Always … look ahead and above yourself.
Always try … to improve on yourself. Always strive to elevate your craft.
That’s what he taught me.
–Yoshikazu Ono (Jiro’s Son)
I never thought I’d find inspiration through Sushi … to continue the writing journey, to see room for improvement, to keep striving and walking on the yellow-brick road … never saw it coming.
It’s fish, right?
Jiro would probably say … you don’t get it … if you just see fish … you don’t get it.
And he’d be right.
This story is not for you.
I have a different vision of it and of the chefs who take the time to create this art.
Always try …
It’s a story that caught my eye … been in my Netflix queue for some time now … but I pressed play and gained a new perspective. It’s good as a writer to refresh your perspective even after an accomplishment. It’s good not to settle too long on a stepping stone, remembering those gold stars. Looking ahead on what else you can create, what you can improve upon is on deck.
Here’s this 80-something year-old man, whom I’ll probably never meet, and his 50-something year old son, teaching me something about craft, about striving, about persistence, about trying to be better than you were last time.
Commitment to passion.
I didn’t think Sushi would inspire.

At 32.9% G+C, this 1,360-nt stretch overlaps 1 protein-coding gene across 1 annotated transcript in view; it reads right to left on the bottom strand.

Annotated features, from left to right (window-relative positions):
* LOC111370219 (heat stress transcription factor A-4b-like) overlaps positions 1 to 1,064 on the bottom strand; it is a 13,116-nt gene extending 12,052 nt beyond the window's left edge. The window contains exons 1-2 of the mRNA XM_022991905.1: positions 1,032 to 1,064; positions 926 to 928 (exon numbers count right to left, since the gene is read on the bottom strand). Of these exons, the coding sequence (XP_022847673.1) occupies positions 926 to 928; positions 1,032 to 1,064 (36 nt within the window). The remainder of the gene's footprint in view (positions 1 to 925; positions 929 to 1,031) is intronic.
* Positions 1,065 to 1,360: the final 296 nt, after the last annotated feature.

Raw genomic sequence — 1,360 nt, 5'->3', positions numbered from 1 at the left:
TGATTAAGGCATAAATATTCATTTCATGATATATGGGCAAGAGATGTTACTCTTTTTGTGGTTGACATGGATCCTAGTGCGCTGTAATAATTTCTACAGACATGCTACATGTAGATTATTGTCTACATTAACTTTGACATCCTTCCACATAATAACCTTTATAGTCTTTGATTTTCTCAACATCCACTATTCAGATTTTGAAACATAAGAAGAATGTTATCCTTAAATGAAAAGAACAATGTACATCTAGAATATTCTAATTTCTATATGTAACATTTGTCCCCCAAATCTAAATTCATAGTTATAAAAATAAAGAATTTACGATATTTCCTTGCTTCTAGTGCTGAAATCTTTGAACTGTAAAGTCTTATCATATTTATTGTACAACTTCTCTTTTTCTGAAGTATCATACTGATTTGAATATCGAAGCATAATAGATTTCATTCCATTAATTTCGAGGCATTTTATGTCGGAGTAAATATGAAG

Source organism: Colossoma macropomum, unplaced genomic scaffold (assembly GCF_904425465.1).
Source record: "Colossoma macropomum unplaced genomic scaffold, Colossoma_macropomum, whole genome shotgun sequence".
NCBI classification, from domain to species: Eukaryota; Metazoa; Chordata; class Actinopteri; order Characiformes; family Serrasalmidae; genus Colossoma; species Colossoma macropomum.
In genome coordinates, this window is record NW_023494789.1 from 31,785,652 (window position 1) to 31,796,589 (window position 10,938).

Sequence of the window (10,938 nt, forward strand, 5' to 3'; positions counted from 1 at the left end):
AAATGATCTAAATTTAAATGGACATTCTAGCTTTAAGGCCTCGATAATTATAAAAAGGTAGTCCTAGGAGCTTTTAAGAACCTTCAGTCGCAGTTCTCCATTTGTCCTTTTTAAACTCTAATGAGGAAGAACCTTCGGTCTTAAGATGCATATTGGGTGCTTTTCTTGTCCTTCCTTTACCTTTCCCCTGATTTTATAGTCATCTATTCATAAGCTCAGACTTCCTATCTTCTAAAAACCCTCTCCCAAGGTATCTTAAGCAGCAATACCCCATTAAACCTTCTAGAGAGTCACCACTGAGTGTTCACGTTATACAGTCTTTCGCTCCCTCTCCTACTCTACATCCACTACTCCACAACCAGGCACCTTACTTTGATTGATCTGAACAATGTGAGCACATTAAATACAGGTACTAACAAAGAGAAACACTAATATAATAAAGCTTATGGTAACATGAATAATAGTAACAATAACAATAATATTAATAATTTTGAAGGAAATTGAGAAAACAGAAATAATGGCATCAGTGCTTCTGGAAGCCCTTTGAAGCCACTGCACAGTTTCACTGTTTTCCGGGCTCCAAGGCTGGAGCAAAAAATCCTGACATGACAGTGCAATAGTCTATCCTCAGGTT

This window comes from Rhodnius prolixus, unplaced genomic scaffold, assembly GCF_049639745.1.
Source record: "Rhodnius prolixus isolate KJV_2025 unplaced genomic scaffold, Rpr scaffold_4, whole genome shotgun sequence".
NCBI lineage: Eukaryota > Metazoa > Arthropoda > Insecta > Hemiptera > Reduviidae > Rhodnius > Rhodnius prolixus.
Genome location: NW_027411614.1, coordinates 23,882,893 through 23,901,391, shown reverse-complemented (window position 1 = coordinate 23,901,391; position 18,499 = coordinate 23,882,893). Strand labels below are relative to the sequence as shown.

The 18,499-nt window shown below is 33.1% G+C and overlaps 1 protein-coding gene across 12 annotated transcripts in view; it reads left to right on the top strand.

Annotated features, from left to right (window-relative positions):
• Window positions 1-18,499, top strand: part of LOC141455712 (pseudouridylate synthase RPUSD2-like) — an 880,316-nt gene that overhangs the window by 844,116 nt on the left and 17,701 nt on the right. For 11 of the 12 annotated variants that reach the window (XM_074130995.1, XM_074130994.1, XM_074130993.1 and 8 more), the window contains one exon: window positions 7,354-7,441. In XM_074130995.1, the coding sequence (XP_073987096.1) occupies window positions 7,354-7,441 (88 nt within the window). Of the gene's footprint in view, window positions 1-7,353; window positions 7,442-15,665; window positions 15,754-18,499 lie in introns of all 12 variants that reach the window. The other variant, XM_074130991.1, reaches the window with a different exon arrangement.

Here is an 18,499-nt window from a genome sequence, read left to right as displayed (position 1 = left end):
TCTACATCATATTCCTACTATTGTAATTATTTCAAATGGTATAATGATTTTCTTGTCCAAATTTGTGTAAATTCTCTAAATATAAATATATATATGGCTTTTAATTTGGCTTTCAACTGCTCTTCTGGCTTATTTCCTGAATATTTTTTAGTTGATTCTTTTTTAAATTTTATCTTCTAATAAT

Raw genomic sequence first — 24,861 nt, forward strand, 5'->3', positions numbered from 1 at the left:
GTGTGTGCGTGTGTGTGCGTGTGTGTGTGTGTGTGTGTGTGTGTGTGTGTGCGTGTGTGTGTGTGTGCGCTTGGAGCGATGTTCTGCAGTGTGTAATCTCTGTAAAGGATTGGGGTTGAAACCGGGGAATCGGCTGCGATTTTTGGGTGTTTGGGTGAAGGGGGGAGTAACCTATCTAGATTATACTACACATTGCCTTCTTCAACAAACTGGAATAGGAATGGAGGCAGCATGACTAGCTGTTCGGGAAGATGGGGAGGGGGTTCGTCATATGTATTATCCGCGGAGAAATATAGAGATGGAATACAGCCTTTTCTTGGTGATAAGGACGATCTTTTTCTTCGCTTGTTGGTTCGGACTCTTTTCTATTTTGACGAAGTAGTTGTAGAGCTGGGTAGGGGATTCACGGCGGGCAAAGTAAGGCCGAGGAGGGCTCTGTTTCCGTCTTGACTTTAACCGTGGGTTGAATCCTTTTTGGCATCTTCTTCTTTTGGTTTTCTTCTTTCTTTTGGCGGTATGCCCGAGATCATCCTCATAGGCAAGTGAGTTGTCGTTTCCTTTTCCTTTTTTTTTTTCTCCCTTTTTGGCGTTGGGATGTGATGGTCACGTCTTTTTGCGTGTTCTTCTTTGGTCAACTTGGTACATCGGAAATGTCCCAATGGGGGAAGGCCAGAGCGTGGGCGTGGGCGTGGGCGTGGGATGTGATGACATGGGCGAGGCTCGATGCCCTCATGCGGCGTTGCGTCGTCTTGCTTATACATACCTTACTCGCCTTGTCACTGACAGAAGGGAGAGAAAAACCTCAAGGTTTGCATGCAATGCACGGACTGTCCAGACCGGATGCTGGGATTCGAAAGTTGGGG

Jiro Dreams of Sushi was the documentary that kept the inspirational spark burning. It touched a little on failure, but didn’t say things were epic fails, just said apprentices would keep trying until they got it right. Keep trying to master your craft.
That’s the thing about writing, sometimes it may feel like a failure because you can’t get the story right, or it wasn’t received well, but you can’t look at it that way, just have to keep trying. Even when things go great and the story is published or the play is produced, you’ve got to keep trying. The effort to improve continues. Always try …
It stuck with me … that simple message.
As a writer there have been many times when things didn’t look great from a creative or financial perspective, and I’d voluntarily or involuntarily place myself on hiatus. But after watching Jiro’s story and that of his sons, I think those self-imposed breaks will no longer take place.
I’ll just have to keep trying, trying to do better, because cultivating your passion takes undeniable effort and continued pursuit. Even when you’re insecure at times, like all writers and artists are from time to time, passion should outweigh insecurity in the end.
Always try … I’ll keep Jiro and Yoshikazu in mind.